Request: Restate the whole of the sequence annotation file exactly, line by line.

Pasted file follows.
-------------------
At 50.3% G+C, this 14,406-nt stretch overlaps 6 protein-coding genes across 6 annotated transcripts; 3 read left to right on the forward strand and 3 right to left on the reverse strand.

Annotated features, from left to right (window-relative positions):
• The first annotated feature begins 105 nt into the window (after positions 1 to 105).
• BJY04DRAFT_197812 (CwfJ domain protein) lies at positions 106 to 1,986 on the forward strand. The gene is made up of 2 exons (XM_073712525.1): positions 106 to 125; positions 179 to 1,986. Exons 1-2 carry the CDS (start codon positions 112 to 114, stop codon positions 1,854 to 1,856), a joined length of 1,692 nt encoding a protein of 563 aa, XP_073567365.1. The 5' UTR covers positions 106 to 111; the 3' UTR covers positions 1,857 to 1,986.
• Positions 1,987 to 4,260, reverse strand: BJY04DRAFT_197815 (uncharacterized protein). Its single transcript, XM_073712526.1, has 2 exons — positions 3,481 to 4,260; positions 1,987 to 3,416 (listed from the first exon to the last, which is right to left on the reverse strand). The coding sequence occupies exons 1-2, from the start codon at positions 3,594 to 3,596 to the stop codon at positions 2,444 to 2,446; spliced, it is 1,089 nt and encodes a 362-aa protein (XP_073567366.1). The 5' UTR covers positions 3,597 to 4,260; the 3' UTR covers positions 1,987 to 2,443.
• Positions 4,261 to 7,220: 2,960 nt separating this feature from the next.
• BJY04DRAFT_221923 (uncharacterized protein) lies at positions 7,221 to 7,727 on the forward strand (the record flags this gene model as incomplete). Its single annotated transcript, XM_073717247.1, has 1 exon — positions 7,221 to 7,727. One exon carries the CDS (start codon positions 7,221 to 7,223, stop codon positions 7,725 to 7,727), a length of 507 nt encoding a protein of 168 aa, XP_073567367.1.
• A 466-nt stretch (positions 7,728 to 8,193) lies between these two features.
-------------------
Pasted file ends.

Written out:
At 50.3% G+C, this 14,406-nt stretch overlaps 6 protein-coding genes across 6 annotated transcripts; 3 read left to right on the forward strand and 3 right to left on the reverse strand.

Annotated features, from left to right (window-relative positions):
• The first annotated feature begins 105 nt into the window (after positions 1 to 105).
• BJY04DRAFT_197812 (CwfJ domain protein) lies at positions 106 to 1,986 on the forward strand. The gene is made up of 2 exons (XM_073712525.1): positions 106 to 125; positions 179 to 1,986. Exons 1-2 carry the CDS (start codon positions 112 to 114, stop codon positions 1,854 to 1,856), a joined length of 1,692 nt encoding a protein of 563 aa, XP_073567365.1. The 5' UTR covers positions 106 to 111; the 3' UTR covers positions 1,857 to 1,986.
• Positions 1,987 to 4,260, reverse strand: BJY04DRAFT_197815 (uncharacterized protein). Its single transcript, XM_073712526.1, has 2 exons — positions 3,481 to 4,260; positions 1,987 to 3,416 (listed from the first exon to the last, which is right to left on the reverse strand). The coding sequence occupies exons 1-2, from the start codon at positions 3,594 to 3,596 to the stop codon at positions 2,444 to 2,446; spliced, it is 1,089 nt and encodes a 362-aa protein (XP_073567366.1). The 5' UTR covers positions 3,597 to 4,260; the 3' UTR covers positions 1,987 to 2,443.
• Positions 4,261 to 7,220: 2,960 nt separating this feature from the next.
• BJY04DRAFT_221923 (uncharacterized protein) lies at positions 7,221 to 7,727 on the forward strand (the record flags this gene model as incomplete). Its single annotated transcript, XM_073717247.1, has 1 exon — positions 7,221 to 7,727. One exon carries the CDS (start codon positions 7,221 to 7,223, stop codon positions 7,725 to 7,727), a length of 507 nt encoding a protein of 168 aa, XP_073567367.1.
• A 466-nt stretch (positions 7,728 to 8,193) lies between these two features.